Which Came First, The Chicken Or The Egg?

11.18.09 8 years ago 86 Comments

According to Soundscan, Attention Deficit sold 28,100 copies last week. In this day and age, when album sales are as tough to pick as the winning lotto numbers it’s hard to gauge what’s a success or failure. But when you come to find out that only 30,000 were shipped it can cause one to stop and scratch their head in puzzlement for a second. So the question needs to be asked whose fault is it.

The chicken (Interscope)? Or the egg (Wale/Attention Deficit)?

“This is my biography. It’s honest. Raw emotion. It’s close to me. That’s why part of me will be a little offended if it doesn’t get heard. I don’t want people to take lack of sales as me taking a hit. This is something different. My label is letting me put out an album with a single that released seven months ago. We’re not going for first week sales. We’re only shipping out 30,000 of them. We’re going for that grind. We’re showing people that you can build a fan base the old fashioned way.” – Wale in  Honey Magazine

Sure “Chillin’” didn’t set the world on fire (although it does get spins), but there wasn’t much more Wale could have done. He’s made countless high profile media appearances & been on tour with Jay-Z for the last few months. I know for a fact that he was touring before that, because I’ve seen him myself twice this summer. He’s put out new material outside of the album and has been featured on other prominent artists’ work. So dude’s done his due diligence in regards to going out and keeping his self in the forefront. Since I don’t have idea on the particulars on his contract, it appears he’s saying the right things about his album being under shipped, because you’d think he’d want units sold to recoup. Or is recouping a thing of the past nowadays?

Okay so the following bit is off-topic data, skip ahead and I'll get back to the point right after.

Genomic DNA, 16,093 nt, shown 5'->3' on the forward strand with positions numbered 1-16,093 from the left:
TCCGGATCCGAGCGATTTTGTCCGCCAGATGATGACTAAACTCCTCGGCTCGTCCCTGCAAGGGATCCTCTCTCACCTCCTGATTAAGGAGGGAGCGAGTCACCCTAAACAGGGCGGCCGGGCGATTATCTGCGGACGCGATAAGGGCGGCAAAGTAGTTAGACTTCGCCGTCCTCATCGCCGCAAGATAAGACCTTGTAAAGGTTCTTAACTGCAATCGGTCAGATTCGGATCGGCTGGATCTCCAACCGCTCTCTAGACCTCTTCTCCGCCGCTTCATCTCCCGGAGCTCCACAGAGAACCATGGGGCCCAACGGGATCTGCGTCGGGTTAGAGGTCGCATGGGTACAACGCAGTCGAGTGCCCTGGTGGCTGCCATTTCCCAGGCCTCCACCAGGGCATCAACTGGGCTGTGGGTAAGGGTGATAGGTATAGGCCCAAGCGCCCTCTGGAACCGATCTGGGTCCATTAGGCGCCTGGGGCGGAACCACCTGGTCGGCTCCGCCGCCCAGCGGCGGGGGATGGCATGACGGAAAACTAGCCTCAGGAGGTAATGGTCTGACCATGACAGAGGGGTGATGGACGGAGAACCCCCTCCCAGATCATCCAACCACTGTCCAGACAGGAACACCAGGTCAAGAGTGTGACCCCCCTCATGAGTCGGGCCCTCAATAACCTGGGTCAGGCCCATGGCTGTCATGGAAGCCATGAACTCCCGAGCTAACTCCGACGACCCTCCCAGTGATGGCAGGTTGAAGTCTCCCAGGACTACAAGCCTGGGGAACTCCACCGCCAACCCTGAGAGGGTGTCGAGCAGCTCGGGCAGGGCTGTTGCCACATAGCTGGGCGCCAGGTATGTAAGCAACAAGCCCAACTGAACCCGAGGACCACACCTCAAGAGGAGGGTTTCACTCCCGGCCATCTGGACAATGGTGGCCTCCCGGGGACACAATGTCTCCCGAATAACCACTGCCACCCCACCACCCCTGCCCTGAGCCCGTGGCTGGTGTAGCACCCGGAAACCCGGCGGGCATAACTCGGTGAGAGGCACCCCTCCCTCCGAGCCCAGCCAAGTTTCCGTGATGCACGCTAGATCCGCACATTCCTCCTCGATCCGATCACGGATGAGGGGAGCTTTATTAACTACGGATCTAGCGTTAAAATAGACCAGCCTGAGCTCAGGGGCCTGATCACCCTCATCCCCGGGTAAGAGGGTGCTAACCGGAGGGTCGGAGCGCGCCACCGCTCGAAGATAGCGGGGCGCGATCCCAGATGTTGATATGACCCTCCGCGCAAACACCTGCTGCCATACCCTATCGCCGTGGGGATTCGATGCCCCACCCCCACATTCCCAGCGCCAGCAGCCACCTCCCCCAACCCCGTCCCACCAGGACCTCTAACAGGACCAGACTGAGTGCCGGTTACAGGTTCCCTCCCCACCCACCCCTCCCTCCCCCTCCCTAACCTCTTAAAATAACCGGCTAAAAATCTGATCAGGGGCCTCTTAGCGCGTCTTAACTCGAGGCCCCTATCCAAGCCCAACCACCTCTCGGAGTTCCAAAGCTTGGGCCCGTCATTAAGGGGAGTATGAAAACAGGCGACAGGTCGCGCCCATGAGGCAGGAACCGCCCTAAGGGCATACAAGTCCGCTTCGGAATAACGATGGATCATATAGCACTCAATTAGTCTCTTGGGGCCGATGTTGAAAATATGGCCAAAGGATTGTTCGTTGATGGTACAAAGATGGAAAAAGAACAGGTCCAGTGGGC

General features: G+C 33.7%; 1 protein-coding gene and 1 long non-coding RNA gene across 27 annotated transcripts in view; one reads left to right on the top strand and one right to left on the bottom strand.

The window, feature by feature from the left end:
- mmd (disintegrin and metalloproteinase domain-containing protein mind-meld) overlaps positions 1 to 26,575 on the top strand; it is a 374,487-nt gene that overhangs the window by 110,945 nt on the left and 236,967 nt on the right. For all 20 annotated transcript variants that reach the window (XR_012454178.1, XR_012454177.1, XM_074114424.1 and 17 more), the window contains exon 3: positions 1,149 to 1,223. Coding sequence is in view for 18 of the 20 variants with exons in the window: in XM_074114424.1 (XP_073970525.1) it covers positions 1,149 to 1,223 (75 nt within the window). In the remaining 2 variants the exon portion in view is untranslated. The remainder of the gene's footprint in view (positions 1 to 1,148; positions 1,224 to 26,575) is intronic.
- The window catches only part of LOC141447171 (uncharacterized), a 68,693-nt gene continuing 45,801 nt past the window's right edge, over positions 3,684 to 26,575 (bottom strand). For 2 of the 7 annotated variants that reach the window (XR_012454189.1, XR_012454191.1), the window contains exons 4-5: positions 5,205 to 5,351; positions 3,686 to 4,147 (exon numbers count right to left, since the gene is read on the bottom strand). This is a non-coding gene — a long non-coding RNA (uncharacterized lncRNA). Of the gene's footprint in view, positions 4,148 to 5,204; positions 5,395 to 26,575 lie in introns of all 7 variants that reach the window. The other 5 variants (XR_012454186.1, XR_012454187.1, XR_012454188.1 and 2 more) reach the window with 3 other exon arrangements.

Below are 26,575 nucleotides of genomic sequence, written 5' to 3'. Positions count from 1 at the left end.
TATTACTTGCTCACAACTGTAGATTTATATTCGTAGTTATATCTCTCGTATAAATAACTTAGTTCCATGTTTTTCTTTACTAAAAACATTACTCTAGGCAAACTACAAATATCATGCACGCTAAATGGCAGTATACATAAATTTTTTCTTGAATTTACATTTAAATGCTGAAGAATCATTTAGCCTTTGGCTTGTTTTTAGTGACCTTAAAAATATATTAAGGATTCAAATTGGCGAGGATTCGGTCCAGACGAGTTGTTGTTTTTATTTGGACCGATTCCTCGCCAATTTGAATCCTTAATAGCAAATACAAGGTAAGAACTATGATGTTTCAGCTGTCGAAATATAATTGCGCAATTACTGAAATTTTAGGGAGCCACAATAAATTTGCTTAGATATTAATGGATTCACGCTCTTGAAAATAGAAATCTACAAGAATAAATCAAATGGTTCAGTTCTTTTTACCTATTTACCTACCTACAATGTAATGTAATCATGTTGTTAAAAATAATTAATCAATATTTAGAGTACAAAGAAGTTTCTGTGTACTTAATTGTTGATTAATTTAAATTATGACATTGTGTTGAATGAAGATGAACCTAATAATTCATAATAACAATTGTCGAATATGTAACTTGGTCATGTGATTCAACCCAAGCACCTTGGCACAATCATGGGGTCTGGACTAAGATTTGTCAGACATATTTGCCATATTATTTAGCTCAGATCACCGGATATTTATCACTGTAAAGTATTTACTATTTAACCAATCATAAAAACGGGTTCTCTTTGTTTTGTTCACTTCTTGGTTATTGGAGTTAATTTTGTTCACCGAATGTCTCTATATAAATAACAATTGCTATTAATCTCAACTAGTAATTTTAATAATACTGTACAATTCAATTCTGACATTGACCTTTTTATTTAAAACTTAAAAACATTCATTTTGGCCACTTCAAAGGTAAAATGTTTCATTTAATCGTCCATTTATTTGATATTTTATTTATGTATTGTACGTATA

In my mind, the blame falls squarely on the shoulders of the record label. Because if 30,000 is the amount they actually decided to ship out, they severely under shipped it. As it stands, 93% of the copies put out were sold, leaving roughly 1,99 copies on store shelves scattered across the country. I mean, 30,000 copies break down to 600 copies per state. What crackerjack executive had the envious task of diving up where the album went? You’d think they’d be able to sell 30,000 in the DMV area alone. And if they got extra copies, then it’d only makes fewer copies available for everywhere else.

Meaning people probably went out looking for the album and left the store empty-handed. I was not one of them, despite my affinity for the album. I’ve gotten into the habit of picking up multiple albums at a time when the mood strikes instead of running to Best Buy or Target every week. So I can appreciate wanting to keep album sales going week after week. . Hopefully, the old fashioned way will work for Wale & Interscope, but it hasn’t worked out too well for many other recently. Those same people, who didn’t find Attention Deficit, might not be so willing to trek out in search of it again. And that’s were under-shipping could come back to bite you.

First week sales don’t make an album a success or even good. But it’s the one time where (barring an Oprah appearance a week or so after your album release) that anything is possible.  Maybe Interscope played it right and it would’ve sold that amount if they had shipped out 115,000 copies.  We’ll never know now.  If you want to win, you have to play the game. It’s hard to play catch-up when you’ve already dug yourself in a hole.

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